We may provide positive, hopeful comments or even laughter in an attempt to soothe their discomfort or “fix them.” While the intention is genuine, this method might leave people feeling as if their sorrow is not being seen, heard, or validated.
#2. Don’t push it
We may be so desperate to assist and make the individual feel better that we believe urging them to communicate and process their emotions before they are actually ready will help them faster. This is not always the case, and it might actually hinder their healing.
#3. Make yourself available
Allow people to grieve in a safe environment. This informs the person that we are available when they are. We can invite them to chat with us, but we must remember to offer empathy and validation if they are not yet ready. Remind them that you are available and that they should not hesitate to contact you.
When to Seek Assistance
Reaching out for help might bring comfort and support if you are feeling tremendous grief and are unsure how to deal.
Any reason that makes sense to you is an excellent cause to seek assistance.
Other situations in which you might want to seek assistance in processing your loss include:
- You have to return to school or work and are struggling to complete your everyday tasks. For example, you may be having difficulty concentrating.
- You are someone else’s only or primary guardian or source of support. You might be a single parent or someone else’s caregiver, for example.
- You are in physical discomfort or suffering.
- You’re skipping meals or pills because you don’t want to get out of bed or do anything.
- Your emotions are becoming more intense and frequent, rather than appearing in waves or diminishing over time.
- You’ve considered harming others or yourself.
- You are not alone if you or someone you know is considering self-harm. There is immediate assistance available:
Call a crisis hotline, such as 800-273-8255 for the National Suicide Prevention Lifeline. Text HOME to 741741, the Crisis Text Line. Depending on your resources, there are a few additional methods to get assistance.
Family and friends
Talking with friends or family members may provide you with some relief.
Verbally articulating how you feel might sometimes help to relieve some of the inner turmoil you may be feeling.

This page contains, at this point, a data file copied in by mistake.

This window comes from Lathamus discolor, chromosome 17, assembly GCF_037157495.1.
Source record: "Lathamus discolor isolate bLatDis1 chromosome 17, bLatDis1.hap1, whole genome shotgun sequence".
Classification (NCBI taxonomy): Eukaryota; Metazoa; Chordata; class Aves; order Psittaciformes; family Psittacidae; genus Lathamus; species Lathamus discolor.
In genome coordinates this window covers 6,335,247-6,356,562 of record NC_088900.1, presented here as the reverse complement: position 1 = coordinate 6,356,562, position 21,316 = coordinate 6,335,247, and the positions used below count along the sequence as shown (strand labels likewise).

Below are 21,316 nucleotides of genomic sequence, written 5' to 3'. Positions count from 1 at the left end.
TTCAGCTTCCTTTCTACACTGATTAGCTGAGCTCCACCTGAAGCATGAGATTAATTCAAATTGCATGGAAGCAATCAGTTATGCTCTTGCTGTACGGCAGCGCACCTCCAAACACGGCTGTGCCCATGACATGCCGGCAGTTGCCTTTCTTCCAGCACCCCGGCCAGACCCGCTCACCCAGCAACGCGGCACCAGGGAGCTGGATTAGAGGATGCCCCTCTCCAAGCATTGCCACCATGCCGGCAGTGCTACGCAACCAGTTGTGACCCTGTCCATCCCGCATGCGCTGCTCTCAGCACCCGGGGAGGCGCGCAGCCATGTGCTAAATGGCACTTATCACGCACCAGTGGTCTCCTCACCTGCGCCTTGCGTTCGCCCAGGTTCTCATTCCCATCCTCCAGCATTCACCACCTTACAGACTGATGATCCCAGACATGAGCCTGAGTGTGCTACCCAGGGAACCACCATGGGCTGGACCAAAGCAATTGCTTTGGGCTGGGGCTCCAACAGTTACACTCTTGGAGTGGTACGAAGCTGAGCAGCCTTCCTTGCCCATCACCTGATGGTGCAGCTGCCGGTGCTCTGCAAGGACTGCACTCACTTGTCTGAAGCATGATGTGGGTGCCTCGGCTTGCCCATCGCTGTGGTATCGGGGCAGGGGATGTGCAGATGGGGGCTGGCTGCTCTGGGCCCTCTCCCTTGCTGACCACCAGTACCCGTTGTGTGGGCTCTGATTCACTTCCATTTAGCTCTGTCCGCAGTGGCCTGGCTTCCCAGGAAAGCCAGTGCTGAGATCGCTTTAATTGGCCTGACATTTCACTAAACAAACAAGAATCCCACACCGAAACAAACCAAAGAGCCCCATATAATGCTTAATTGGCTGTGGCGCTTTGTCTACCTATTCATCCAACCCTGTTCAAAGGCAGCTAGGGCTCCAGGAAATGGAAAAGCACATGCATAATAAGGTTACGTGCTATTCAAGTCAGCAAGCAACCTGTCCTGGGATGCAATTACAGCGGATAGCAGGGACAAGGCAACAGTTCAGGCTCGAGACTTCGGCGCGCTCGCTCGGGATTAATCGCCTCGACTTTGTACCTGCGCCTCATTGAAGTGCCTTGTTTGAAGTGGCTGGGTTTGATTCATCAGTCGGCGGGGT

Sometimes you don’t want to talk and would rather have silent company.
Expressing your needs to others allows them to assist you in the manner that you believe is ideal for your situation.
Participating in support groups might also be beneficial. There are both local and online support groups available.
You can connect with others in the group who have experienced or are experiencing similar losses. They can also point you in the direction of additional resources.
Support groups can also provide a secure area for you to express yourself without feeling criticized or coerced, something you may experience when speaking with others.
Professionals in mental health
Grief counseling and therapy are two methods for working with a mental health professional who can help you through your own process.
If you have insurance, contact your provider to see if grief counseling is covered under your policy and, if so, under what conditions.
If your insurance does not cover counseling, your primary care physician may be able to provide some assistance or guidance.
If you do not have health insurance or are not covered for this treatment, you could look for a local organization that offers grief counseling at a low or free cost.
Many local or regional chapters exist for many national mental health organizations, such as the National Alliance on Mental Illness (NAMI). Calling them directly may provide you with some of this information as well as their specialized grief support services.
5 Steps of Grief FAQs
What stage of grief is anger?
The phases of denial, anger, bargaining, depression, and acceptance provide a framework for comprehending the grieving process. Anger is the second most commonly characterized stage of grief.
What grieving does to the body?
Grief has a number of physiological impacts, including increased inflammation, joint pain, headaches, and digestive issues. It can also reduce your immunity, making you more prone to sickness. Grief can also lead to cardiovascular problems, insomnia, and bad coping techniques.
How long should grief last?
Grief has no predetermined length or duration, and it may come and go in waves. According to a study, persons who experience common sorrow may have improvements in symptoms after around 6 months, but the symptoms largely subside in 1 to 2 years.